Player Development.

Fun and Purpose.


Developmentally Appropriate.

Clear, Concise and Correct information: Brevity – Clarity – Relevance.

Simple to Complex: There should be a flow that is appropriate to the age of the players and the topic of the practice – in some instances this will proceed from a warm-up to individual activities to small group activities to large group activities

(The Game) – While the progression may vary, every practice should start with a warm-up and end with “The Game”.

Safe and Appropriate training area.

Decision making.

Implications for the Game.


Discuss coaching philosophy and goals.

Discuss what is expected of parents (transportation, communication, sportsmanship) and players.

Obtain information; i.e., medical information, parent’s skill inventory.

Consider Coach-Player meeting on both an individual and group basis as appropriate.


Players should be encouraged to take responsibility and care of their equipment from the beginning to include: ball, shin guards, proper shoes, clothing appropriate for training and climate, and water bottle.

Coaches should be responsible for: cones, bibs or vests, extra balls, air pump, first aid kit, ice, water, nets, portable goals (if used).






Are the activities fun?

Are the activities organized?

Are the players involved in the activities?

Is creativity and decision making being used?

Are the spaces used appropriate?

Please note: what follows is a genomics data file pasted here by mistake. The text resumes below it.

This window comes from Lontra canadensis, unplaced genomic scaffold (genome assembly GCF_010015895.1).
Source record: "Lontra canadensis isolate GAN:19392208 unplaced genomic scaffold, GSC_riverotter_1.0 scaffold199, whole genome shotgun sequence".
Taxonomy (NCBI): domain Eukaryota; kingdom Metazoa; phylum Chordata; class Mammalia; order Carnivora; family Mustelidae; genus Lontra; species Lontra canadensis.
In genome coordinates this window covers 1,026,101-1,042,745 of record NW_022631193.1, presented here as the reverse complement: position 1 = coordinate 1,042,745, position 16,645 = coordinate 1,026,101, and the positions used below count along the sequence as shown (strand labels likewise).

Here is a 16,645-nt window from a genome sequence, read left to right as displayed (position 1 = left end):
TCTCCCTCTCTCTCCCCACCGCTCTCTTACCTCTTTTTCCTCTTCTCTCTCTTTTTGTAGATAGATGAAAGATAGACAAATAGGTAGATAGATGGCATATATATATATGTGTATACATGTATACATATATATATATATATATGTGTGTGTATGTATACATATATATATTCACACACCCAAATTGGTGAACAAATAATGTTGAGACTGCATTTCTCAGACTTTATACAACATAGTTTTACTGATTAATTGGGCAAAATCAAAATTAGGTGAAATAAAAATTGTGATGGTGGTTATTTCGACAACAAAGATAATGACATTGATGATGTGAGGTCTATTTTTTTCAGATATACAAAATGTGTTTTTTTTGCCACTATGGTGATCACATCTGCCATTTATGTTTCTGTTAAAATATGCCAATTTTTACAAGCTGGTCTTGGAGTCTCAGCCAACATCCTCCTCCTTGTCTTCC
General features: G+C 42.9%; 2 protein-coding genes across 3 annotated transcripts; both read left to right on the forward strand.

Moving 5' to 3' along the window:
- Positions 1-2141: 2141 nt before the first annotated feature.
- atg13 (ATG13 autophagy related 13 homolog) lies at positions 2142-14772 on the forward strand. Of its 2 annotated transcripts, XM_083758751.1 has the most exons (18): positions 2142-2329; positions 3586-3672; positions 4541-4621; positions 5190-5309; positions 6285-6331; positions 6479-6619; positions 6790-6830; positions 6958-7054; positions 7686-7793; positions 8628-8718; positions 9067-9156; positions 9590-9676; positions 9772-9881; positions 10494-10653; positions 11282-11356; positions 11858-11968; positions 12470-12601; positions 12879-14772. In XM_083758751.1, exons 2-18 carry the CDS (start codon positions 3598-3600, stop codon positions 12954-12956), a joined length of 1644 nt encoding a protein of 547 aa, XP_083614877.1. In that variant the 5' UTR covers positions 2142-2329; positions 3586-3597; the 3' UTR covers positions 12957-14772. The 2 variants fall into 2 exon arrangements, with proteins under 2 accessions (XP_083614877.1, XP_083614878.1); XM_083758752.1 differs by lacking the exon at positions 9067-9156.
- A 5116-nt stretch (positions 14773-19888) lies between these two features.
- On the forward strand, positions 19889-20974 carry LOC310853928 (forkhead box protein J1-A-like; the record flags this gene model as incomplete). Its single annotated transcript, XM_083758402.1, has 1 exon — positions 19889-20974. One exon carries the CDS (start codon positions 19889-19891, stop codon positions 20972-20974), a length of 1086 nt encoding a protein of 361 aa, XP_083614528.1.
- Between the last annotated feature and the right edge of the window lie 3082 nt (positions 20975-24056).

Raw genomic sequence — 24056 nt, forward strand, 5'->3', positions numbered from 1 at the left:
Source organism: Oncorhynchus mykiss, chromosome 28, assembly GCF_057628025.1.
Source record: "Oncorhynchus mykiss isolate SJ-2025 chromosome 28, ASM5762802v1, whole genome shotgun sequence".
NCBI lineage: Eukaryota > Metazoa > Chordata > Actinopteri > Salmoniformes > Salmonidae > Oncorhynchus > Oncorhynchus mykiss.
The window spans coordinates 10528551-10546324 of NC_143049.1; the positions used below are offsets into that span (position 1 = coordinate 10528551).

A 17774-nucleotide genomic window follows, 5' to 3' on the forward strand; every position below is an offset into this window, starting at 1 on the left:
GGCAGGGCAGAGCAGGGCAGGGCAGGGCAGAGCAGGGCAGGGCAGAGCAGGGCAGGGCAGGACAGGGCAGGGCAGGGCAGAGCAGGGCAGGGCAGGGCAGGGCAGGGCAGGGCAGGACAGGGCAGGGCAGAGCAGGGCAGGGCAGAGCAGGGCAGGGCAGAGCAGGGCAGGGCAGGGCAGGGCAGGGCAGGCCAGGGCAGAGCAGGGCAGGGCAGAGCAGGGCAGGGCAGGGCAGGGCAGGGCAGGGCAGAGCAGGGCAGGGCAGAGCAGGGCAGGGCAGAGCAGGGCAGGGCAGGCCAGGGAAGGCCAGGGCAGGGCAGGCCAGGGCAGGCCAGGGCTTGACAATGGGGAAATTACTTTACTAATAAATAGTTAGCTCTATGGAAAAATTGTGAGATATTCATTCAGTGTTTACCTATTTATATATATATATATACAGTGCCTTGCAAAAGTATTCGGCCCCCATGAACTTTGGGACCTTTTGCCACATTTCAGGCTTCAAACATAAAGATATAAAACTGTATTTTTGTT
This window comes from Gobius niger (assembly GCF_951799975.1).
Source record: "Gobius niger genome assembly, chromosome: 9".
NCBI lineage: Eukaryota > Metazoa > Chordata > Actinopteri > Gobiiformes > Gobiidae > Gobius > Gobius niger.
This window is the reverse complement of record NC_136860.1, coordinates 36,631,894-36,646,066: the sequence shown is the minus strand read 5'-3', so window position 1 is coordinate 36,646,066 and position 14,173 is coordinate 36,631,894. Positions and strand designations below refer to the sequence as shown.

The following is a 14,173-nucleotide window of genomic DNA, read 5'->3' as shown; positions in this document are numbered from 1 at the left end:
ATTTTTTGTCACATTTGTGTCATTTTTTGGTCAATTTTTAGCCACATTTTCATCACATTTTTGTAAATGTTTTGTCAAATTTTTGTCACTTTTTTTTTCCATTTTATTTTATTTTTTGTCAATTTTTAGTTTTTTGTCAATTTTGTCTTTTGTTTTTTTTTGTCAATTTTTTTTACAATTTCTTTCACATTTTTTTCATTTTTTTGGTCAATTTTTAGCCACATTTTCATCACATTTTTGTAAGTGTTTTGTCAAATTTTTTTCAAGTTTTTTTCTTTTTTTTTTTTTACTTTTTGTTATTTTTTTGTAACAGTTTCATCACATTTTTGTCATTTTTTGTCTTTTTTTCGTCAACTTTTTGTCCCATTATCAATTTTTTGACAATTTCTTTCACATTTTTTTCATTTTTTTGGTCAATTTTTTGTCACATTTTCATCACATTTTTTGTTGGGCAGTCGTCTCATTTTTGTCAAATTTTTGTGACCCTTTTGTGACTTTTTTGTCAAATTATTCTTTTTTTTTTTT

Is the coach’s feedback appropriate?

Are there implications for the game?


Accepting a coaching position means accepting responsibilities:

To provide proper instruction for the activity.

To provide proper equipment for the activity.

To make reasonable selection of players.

To provide proper supervision of training and games.

To take proper precautions to guard against post-injury aggravation.


Never leave a player alone after training or games.

Be certain that players depart with their parents or designated individual.

Avoid being left alone with players who are not your children.

Soccer Injuries: Prevention & Care


The first Line of defense in the treatment of athletic injuries is to prevent them. This is accomplished by a well-planned program; competition among equal ability groups, proper warm-up and adherence to the Laws of the Game. Other factors that can lead to the prevention of injuries:

Proper use of equipment (shin guards, no jewelry, uniforms designed for climate).

Upkeep and monitoring of playing surfaces.

Proper fitting shoes, proper type of shoe for surface.

Ample water supply and breaks to give players rest.